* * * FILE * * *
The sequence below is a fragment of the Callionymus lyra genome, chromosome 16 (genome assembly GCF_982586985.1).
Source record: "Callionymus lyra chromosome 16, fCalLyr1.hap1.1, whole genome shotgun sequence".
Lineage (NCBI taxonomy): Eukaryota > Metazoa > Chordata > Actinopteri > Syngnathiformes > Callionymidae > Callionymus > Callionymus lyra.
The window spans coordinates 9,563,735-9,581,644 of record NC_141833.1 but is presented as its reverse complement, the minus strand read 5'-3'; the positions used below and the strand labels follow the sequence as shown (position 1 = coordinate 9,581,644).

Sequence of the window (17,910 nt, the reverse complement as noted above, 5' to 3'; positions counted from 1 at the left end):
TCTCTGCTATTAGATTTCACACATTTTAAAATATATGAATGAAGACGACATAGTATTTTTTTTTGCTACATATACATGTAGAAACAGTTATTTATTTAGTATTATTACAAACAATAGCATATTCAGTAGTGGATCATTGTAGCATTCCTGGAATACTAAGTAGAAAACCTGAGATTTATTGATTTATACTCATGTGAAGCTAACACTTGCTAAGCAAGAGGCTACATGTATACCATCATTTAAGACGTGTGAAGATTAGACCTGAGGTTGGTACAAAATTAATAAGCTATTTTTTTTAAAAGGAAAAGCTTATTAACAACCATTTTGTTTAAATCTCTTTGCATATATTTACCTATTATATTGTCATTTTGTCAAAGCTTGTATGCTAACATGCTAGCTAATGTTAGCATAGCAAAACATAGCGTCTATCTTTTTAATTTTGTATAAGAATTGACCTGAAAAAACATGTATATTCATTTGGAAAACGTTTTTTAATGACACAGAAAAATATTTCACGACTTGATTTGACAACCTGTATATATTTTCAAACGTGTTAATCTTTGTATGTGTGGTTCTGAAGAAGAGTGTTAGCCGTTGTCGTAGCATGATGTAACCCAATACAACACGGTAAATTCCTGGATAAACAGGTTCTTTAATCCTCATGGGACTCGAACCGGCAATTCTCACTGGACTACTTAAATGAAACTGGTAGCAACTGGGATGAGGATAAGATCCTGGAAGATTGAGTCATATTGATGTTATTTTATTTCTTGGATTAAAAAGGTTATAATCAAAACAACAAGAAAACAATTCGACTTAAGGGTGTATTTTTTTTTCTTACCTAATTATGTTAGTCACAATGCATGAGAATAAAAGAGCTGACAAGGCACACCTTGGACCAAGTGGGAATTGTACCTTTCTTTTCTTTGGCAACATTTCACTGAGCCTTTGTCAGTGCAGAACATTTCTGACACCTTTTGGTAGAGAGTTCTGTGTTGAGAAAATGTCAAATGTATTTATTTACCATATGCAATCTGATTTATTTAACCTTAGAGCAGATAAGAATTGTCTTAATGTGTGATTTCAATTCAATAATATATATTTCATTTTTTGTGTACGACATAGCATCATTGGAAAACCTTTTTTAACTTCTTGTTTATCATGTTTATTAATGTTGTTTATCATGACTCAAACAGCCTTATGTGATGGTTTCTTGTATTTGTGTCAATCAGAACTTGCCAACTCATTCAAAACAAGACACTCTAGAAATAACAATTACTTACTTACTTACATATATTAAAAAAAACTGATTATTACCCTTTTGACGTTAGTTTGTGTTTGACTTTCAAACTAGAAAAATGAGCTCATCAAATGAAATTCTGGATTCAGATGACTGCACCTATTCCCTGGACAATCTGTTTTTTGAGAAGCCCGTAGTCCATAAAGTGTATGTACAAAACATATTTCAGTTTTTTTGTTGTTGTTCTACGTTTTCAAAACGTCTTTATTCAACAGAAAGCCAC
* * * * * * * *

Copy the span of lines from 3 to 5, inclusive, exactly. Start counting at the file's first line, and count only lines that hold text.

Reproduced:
Lineage (NCBI taxonomy): Eukaryota > Metazoa > Chordata > Actinopteri > Syngnathiformes > Callionymidae > Callionymus > Callionymus lyra.
The window spans coordinates 9,563,735-9,581,644 of record NC_141833.1 but is presented as its reverse complement, the minus strand read 5'-3'; the positions used below and the strand labels follow the sequence as shown (position 1 = coordinate 9,581,644).

Sequence of the window (17,910 nt, the reverse complement as noted above, 5' to 3'; positions counted from 1 at the left end):